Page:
Other lures he fishes around the docks at Lake of the Ozarks include Luck E Strike RC square-billed crankbaits (black-and-white, sexy shad, or black-and-chartreuse colors), Texas-rigged Luck E Strike Ringmaster creature baits, and flipping tubes. He also runs the square-billed crankbait around laydowns, brushpiles and through the middle of baitfish balls along points and flats.
From early to mid-October, Lake of the Ozarks bass remain shallow along flats where Scanlon tempts them with topwater plugs, buzzbaits and spinnerbaits. Bass start transitioning from the flats to steeper chunk-rock banks closer to the main lake where they start feeding on the larger gizzard shad. Buzzbaits, topwater plugs and crawfish-colored Storm Wiggle Warts, or Luck E Strike G5 crankbaits work best as the water cools down and bass migrate to secondary and main points, and to deeper rocky channel banks.
This late-fall pattern continues until the end of November or early December. Scanlon says once the water temperature drops below 50 degrees, he must switch to wintertime patterns fishing a jig on the bottom or jerking suspending stickbaits.
Summertime weather lingers at this southwest Missouri reservoir throughout September, but bass go on a feeding binge during the month. “We have a little flurry in September that kind of teases us for a couple of weeks and then (fall fishing) takes off toward the end of October,” said guide Pete Wenners. “A lot of times in the beginning of September we start to get a little cooldown but I also think that (flurry relates to) the last of the warmouth or black perch spawn.”
Smallmouth and largemouth bass flock to the shallows during a two- to three-week span in September to feed on the spawning sunfish. Wenners suggests the upper river arms produce the best action then. The best lures for bass roaming the shallows are a River2Seas Whopper Plopper topwater lure and a white/blue/chartreuse 1/2-ounce War Eagle Screaming Eagle spinnerbait with gold and nickel willow-leaf blades.
The traditional fall patterns when bass migrate to the shallows and chase shad usually occurs at the end of October at Table Rock. Wenners favors running up the James arm to the backs of creeks such as Woolly Creek where he keys on brush 1 to 3 feet deep along the flat banks.
His favorite lures to throw along the flats are walking topwater baits and Rebel Pop-Rs. If the weather is calm and sunny, he heads to the channel side of the creek and tempts bass with a jig or a shaky head.
As the water temperature cools down to about 60 degrees in late fall, largemouth and smallmouth bass move shallower on the middle and lower end of the lake. The water is stained in both of those sections of the lake during this time so the fall fishing is good from the dam to Aunts Creek on the James arm and up to Campbell Point on the White River arm.
Wenners suggests trying crawfish-colored Spro Rock Crawler or Storm Lures Wiggle Wart crankbaits along transition banks where the shoreline changes from football-sized rocks to the black ledge rocks.
“The spinnerbait bite will also work then along with the crankbait bite,” Wenners said. “If you get a slick day after catching bass in the wind and clouds the previous day, you can usually catch fish on the same bank and just downsize to a little finesse jig with a small profile craw or a shaky head.” Rig the shaky head with a Zoom Trick Worm in watermelon red, green pumpkin, or watermelon candy hues. The late fall patterns continue to produce at Table Rock until the water drops below 50 degrees, which is usually around Christmas.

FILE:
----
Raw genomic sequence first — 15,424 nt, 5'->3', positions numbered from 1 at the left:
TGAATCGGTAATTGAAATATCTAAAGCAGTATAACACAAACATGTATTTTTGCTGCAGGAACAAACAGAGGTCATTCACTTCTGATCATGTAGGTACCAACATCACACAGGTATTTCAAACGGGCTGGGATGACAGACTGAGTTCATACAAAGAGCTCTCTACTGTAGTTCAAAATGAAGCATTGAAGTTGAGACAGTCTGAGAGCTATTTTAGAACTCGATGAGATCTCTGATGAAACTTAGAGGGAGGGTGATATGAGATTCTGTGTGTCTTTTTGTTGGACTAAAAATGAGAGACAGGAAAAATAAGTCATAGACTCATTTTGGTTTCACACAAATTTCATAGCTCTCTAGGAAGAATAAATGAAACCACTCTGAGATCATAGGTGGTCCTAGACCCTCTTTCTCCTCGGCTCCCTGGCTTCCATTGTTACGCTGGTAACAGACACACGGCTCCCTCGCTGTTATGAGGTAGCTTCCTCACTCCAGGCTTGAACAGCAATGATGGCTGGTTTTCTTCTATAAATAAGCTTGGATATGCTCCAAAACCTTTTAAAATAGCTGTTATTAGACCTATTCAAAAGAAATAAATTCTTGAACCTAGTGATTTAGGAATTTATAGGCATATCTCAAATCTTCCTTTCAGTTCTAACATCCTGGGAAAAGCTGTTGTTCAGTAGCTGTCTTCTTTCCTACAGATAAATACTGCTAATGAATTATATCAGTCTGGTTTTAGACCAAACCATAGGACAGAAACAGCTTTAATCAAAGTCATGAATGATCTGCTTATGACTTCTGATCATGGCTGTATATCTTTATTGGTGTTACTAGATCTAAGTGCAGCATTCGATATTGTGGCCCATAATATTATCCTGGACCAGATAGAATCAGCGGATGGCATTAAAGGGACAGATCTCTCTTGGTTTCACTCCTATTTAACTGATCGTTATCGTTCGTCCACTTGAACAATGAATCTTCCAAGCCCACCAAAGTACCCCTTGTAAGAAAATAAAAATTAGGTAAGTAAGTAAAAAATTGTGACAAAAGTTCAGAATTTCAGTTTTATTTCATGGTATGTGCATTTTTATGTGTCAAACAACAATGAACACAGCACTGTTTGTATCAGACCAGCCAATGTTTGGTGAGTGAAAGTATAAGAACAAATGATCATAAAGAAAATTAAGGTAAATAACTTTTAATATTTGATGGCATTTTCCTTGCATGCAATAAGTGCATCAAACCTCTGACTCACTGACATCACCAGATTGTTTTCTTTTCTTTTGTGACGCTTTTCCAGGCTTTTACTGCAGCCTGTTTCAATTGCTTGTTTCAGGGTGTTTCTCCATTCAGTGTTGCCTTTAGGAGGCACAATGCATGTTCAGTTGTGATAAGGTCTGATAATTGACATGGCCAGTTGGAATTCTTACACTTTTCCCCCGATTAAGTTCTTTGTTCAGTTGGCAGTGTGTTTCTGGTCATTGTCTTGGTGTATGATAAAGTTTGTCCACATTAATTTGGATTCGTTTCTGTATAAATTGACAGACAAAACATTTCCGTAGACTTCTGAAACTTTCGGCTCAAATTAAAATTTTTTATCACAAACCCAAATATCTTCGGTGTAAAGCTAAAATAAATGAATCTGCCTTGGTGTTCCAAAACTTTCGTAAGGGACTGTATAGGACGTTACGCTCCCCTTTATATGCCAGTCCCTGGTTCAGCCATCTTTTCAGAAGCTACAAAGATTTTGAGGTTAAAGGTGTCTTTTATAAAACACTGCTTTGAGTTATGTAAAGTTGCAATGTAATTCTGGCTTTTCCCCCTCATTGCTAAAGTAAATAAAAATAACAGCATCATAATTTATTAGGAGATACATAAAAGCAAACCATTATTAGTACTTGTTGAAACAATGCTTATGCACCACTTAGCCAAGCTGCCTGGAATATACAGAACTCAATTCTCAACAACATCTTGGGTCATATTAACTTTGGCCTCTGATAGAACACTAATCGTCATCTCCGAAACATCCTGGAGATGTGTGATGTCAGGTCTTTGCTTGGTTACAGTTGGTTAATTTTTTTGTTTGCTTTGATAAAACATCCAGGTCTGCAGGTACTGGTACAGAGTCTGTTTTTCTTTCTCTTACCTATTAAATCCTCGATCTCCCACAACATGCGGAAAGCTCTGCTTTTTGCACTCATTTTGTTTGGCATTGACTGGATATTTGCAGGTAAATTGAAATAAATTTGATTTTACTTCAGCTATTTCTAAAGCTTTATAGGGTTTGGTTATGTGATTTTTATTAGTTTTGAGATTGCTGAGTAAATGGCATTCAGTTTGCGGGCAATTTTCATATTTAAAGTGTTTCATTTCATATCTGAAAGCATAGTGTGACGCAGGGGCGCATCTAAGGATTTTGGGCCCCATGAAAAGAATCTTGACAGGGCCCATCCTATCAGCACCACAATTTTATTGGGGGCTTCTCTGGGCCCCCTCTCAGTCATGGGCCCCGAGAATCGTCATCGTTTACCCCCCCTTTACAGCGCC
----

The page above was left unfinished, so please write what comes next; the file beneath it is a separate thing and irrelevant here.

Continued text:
Some spotted bass remain deep throughout the fall until the thermocline starts to break up, according to Wenners. Then some spotted bass move to the shallows while other spots drop into deeper water. “It seems like only the smallmouths and largemouths make that early migration to the bank,” Wenners said.
The middle of September marks the beginning of a weather change at this southeastern Missouri impoundment. “It is warm down in this part of the world so Sept. 15 is when we finally get a break in the temperature from those hot nights,” said Paul Cieslewicz, Missouri Department of Conservation fisheries management biologist. “We still get hot weather but we start getting some cooler nights.”
The MDC biologist notices bass usually begin their fall feeding spree when the cooler evenings arrive. “Bass are feeding all the time but the fish really start putting the feed bags on in the fall,” he said.
MDC electrofishing in the spring revealed Clearwater has a good population of keeper-sized bass. During his sampling, Cieslewicz recorded that 30 percent of the bass he measured were longer than the 15-inch legal size.
The biologist suggests bass will be chasing shad along points and backs of coves from the middle of September almost until Christmas at Clearwater. Key targets to fish throughout the fall are chunk rocks, boulders and manmade brushpiles.
Cieslewicz recommends throwing any lures that imitate a shad, such as spinnerbaits, crankbaits, lipless crankbaits and soft plastics. A suspending stickbait becomes an effective lure when the water starts turning colder around deer season.
Missouri Bass: Map for Clearwater Brushpiles
A lack of natural cover has prompted the Missouri Department of Conservation to enhance fish habitat by sinking brushpiles in Clearwater Lake throughout the years.
The MDC has worked every year with the U.S. Army Corps of Engineers to add new brushpiles to provide more habitat for bass and crappie. A map showing the location of the manmade brushpiles is available from MDC Fisheries Management biologist Paul Cieslewicz.
Email Cieslewicz at email@example.com and he can send a jpeg or mail a copy of the map.